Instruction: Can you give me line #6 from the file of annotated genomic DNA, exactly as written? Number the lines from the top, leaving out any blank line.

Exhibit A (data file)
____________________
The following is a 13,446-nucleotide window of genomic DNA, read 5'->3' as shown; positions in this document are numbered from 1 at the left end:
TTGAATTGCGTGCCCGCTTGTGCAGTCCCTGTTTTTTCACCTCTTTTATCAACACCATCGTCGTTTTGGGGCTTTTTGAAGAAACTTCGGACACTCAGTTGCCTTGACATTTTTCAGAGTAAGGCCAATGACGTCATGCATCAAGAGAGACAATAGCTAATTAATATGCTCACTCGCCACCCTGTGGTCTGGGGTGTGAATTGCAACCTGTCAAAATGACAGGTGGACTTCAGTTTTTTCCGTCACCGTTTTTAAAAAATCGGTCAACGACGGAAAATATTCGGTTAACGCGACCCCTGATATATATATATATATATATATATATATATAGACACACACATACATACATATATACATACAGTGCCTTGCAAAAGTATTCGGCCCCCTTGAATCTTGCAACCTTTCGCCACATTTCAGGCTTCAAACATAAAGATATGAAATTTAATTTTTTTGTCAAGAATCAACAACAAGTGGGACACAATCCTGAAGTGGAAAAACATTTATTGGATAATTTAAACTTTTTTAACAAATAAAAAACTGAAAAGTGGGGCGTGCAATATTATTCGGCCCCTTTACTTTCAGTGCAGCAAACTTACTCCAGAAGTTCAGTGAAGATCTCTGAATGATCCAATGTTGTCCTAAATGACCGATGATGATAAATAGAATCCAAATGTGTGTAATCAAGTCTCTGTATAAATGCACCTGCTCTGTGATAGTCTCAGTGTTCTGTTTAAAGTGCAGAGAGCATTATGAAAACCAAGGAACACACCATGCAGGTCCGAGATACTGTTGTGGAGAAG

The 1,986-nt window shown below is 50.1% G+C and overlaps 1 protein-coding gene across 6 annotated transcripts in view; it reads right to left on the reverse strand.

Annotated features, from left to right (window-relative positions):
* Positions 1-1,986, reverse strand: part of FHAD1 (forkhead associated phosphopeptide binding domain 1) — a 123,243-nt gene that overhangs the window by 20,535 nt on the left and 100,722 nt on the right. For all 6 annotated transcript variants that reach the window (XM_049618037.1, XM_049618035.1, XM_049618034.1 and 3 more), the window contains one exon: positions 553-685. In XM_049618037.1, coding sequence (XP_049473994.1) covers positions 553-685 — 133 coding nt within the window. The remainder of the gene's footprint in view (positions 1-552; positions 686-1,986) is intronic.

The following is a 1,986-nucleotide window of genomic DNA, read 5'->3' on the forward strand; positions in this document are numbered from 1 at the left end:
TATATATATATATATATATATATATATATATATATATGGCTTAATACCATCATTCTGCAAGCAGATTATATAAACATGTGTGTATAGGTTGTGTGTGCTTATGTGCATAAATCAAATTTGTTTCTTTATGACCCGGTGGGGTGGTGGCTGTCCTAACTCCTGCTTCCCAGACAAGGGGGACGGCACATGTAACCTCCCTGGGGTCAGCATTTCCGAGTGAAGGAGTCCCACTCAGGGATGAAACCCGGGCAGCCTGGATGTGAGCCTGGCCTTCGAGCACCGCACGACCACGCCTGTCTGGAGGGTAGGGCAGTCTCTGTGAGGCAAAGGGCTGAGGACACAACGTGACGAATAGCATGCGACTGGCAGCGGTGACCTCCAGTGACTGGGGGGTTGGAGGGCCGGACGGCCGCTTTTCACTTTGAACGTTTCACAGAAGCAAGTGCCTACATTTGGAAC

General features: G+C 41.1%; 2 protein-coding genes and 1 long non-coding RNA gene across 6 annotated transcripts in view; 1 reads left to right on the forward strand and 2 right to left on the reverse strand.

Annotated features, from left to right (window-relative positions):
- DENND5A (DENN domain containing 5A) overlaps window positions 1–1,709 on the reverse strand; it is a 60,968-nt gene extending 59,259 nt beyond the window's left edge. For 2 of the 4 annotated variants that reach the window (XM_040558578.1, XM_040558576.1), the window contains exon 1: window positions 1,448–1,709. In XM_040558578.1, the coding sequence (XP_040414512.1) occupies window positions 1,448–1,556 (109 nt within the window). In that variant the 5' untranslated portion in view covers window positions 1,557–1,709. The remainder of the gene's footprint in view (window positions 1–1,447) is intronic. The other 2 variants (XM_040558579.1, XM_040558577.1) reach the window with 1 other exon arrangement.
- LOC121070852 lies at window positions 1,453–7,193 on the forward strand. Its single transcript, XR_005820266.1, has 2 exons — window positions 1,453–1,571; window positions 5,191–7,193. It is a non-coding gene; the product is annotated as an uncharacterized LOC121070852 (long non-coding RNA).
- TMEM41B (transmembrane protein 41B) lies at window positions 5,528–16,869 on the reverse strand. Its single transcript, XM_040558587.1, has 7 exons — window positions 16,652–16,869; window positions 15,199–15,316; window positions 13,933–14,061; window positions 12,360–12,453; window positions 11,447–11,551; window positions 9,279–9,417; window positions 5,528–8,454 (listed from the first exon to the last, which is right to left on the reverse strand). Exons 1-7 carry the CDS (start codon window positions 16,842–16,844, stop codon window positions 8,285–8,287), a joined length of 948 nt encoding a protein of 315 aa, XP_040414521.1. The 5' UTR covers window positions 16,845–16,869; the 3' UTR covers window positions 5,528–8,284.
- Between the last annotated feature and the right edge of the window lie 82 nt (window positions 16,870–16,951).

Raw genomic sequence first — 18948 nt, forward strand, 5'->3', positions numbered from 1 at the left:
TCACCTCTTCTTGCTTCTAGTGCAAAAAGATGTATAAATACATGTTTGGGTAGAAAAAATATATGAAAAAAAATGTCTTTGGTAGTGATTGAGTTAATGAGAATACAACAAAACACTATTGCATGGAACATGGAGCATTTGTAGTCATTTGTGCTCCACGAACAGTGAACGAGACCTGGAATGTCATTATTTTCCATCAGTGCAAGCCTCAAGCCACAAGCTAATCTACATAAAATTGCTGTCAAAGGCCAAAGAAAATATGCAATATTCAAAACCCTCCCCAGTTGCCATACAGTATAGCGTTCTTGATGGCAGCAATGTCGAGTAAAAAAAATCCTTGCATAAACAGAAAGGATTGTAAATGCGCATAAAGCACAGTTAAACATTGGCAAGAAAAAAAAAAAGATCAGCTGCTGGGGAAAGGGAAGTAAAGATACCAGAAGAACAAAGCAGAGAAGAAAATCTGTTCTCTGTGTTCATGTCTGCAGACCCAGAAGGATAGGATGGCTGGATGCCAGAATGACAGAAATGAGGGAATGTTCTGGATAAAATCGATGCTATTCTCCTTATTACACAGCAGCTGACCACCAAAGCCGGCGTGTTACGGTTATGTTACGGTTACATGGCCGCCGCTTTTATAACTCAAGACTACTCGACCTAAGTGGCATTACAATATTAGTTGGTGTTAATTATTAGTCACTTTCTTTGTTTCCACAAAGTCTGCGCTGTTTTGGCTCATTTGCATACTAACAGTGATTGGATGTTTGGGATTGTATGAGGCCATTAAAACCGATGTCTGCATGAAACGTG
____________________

The following is a 1,986-nucleotide window of genomic DNA, read 5'->3' on the forward strand; positions in this document are numbered from 1 at the left end: